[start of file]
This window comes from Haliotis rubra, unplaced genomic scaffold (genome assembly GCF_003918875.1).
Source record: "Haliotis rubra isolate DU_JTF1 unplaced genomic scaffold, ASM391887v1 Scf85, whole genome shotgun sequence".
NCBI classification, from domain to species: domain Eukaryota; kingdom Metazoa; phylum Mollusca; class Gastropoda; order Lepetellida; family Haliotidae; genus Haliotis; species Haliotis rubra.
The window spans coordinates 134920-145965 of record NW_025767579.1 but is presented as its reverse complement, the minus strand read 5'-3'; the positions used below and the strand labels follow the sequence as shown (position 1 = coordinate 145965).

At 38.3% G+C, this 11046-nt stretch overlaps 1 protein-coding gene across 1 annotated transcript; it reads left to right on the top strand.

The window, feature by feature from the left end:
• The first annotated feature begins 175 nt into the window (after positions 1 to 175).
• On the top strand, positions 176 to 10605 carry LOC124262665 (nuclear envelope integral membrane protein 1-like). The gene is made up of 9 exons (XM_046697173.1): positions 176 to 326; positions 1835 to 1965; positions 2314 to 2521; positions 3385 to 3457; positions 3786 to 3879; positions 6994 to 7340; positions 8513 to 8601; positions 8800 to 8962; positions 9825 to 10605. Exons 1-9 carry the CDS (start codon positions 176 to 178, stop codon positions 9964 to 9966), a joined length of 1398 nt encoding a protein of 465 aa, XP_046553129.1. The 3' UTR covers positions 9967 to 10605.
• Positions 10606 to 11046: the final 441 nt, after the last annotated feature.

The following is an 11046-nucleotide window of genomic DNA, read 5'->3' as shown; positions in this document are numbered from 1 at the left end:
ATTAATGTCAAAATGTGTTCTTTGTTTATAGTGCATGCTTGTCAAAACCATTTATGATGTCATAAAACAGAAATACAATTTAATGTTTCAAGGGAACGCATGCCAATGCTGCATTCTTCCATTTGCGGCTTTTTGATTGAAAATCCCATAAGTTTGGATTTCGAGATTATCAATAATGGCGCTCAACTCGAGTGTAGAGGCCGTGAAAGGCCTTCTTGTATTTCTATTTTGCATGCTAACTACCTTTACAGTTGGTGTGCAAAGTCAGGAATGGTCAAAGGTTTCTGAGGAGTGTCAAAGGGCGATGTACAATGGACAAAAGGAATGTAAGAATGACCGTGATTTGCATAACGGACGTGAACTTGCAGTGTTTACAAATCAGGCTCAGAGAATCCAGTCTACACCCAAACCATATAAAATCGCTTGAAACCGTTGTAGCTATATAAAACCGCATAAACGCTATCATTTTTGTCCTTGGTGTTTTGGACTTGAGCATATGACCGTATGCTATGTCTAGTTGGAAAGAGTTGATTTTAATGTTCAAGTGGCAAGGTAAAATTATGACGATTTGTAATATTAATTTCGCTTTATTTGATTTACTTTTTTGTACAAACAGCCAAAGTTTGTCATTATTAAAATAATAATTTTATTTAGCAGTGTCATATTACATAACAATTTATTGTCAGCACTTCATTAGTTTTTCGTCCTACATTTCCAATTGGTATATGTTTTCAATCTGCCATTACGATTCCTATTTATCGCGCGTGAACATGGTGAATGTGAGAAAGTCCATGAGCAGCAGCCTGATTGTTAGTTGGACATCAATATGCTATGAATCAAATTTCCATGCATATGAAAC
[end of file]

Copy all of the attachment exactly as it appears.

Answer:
This window comes from Haliotis rubra, unplaced genomic scaffold (genome assembly GCF_003918875.1).
Source record: "Haliotis rubra isolate DU_JTF1 unplaced genomic scaffold, ASM391887v1 Scf85, whole genome shotgun sequence".
NCBI classification, from domain to species: domain Eukaryota; kingdom Metazoa; phylum Mollusca; class Gastropoda; order Lepetellida; family Haliotidae; genus Haliotis; species Haliotis rubra.
The window spans coordinates 134920-145965 of record NW_025767579.1 but is presented as its reverse complement, the minus strand read 5'-3'; the positions used below and the strand labels follow the sequence as shown (position 1 = coordinate 145965).

At 38.3% G+C, this 11046-nt stretch overlaps 1 protein-coding gene across 1 annotated transcript; it reads left to right on the top strand.

The window, feature by feature from the left end:
• The first annotated feature begins 175 nt into the window (after positions 1 to 175).
• On the top strand, positions 176 to 10605 carry LOC124262665 (nuclear envelope integral membrane protein 1-like). The gene is made up of 9 exons (XM_046697173.1): positions 176 to 326; positions 1835 to 1965; positions 2314 to 2521; positions 3385 to 3457; positions 3786 to 3879; positions 6994 to 7340; positions 8513 to 8601; positions 8800 to 8962; positions 9825 to 10605. Exons 1-9 carry the CDS (start codon positions 176 to 178, stop codon positions 9964 to 9966), a joined length of 1398 nt encoding a protein of 465 aa, XP_046553129.1. The 3' UTR covers positions 9967 to 10605.
• Positions 10606 to 11046: the final 441 nt, after the last annotated feature.

The following is an 11046-nucleotide window of genomic DNA, read 5'->3' as shown; positions in this document are numbered from 1 at the left end:
ATTAATGTCAAAATGTGTTCTTTGTTTATAGTGCATGCTTGTCAAAACCATTTATGATGTCATAAAACAGAAATACAATTTAATGTTTCAAGGGAACGCATGCCAATGCTGCATTCTTCCATTTGCGGCTTTTTGATTGAAAATCCCATAAGTTTGGATTTCGAGATTATCAATAATGGCGCTCAACTCGAGTGTAGAGGCCGTGAAAGGCCTTCTTGTATTTCTATTTTGCATGCTAACTACCTTTACAGTTGGTGTGCAAAGTCAGGAATGGTCAAAGGTTTCTGAGGAGTGTCAAAGGGCGATGTACAATGGACAAAAGGAATGTAAGAATGACCGTGATTTGCATAACGGACGTGAACTTGCAGTGTTTACAAATCAGGCTCAGAGAATCCAGTCTACACCCAAACCATATAAAATCGCTTGAAACCGTTGTAGCTATATAAAACCGCATAAACGCTATCATTTTTGTCCTTGGTGTTTTGGACTTGAGCATATGACCGTATGCTATGTCTAGTTGGAAAGAGTTGATTTTAATGTTCAAGTGGCAAGGTAAAATTATGACGATTTGTAATATTAATTTCGCTTTATTTGATTTACTTTTTTGTACAAACAGCCAAAGTTTGTCATTATTAAAATAATAATTTTATTTAGCAGTGTCATATTACATAACAATTTATTGTCAGCACTTCATTAGTTTTTCGTCCTACATTTCCAATTGGTATATGTTTTCAATCTGCCATTACGATTCCTATTTATCGCGCGTGAACATGGTGAATGTGAGAAAGTCCATGAGCAGCAGCCTGATTGTTAGTTGGACATCAATATGCTATGAATCAAATTTCCATGCATATGAAAC